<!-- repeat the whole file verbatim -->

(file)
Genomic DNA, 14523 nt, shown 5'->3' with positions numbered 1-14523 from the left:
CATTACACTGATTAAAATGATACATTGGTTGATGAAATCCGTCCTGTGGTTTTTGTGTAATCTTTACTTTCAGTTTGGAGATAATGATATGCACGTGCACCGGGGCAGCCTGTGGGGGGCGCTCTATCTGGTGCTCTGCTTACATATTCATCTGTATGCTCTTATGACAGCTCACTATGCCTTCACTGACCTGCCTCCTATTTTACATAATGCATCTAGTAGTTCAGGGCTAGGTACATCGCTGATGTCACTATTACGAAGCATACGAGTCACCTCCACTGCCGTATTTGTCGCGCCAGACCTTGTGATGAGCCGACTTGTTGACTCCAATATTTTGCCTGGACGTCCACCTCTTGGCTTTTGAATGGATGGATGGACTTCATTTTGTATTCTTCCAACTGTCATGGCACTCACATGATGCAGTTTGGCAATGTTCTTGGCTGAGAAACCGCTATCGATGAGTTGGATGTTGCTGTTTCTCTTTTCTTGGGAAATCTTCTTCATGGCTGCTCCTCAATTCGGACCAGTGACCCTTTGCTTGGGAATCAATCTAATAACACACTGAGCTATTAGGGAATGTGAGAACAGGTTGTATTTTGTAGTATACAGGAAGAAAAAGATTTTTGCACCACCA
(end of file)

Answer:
Genomic DNA, 14523 nt, shown 5'->3' with positions numbered 1-14523 from the left:
CATTACACTGATTAAAATGATACATTGGTTGATGAAATCCGTCCTGTGGTTTTTGTGTAATCTTTACTTTCAGTTTGGAGATAATGATATGCACGTGCACCGGGGCAGCCTGTGGGGGGCGCTCTATCTGGTGCTCTGCTTACATATTCATCTGTATGCTCTTATGACAGCTCACTATGCCTTCACTGACCTGCCTCCTATTTTACATAATGCATCTAGTAGTTCAGGGCTAGGTACATCGCTGATGTCACTATTACGAAGCATACGAGTCACCTCCACTGCCGTATTTGTCGCGCCAGACCTTGTGATGAGCCGACTTGTTGACTCCAATATTTTGCCTGGACGTCCACCTCTTGGCTTTTGAATGGATGGATGGACTTCATTTTGTATTCTTCCAACTGTCATGGCACTCACATGATGCAGTTTGGCAATGTTCTTGGCTGAGAAACCGCTATCGATGAGTTGGATGTTGCTGTTTCTCTTTTCTTGGGAAATCTTCTTCATGGCTGCTCCTCAATTCGGACCAGTGACCCTTTGCTTGGGAATCAATCTAATAACACACTGAGCTATTAGGGAATGTGAGAACAGGTTGTATTTTGTAGTATACAGGAAGAAAAAGATTTTTGCACCACCA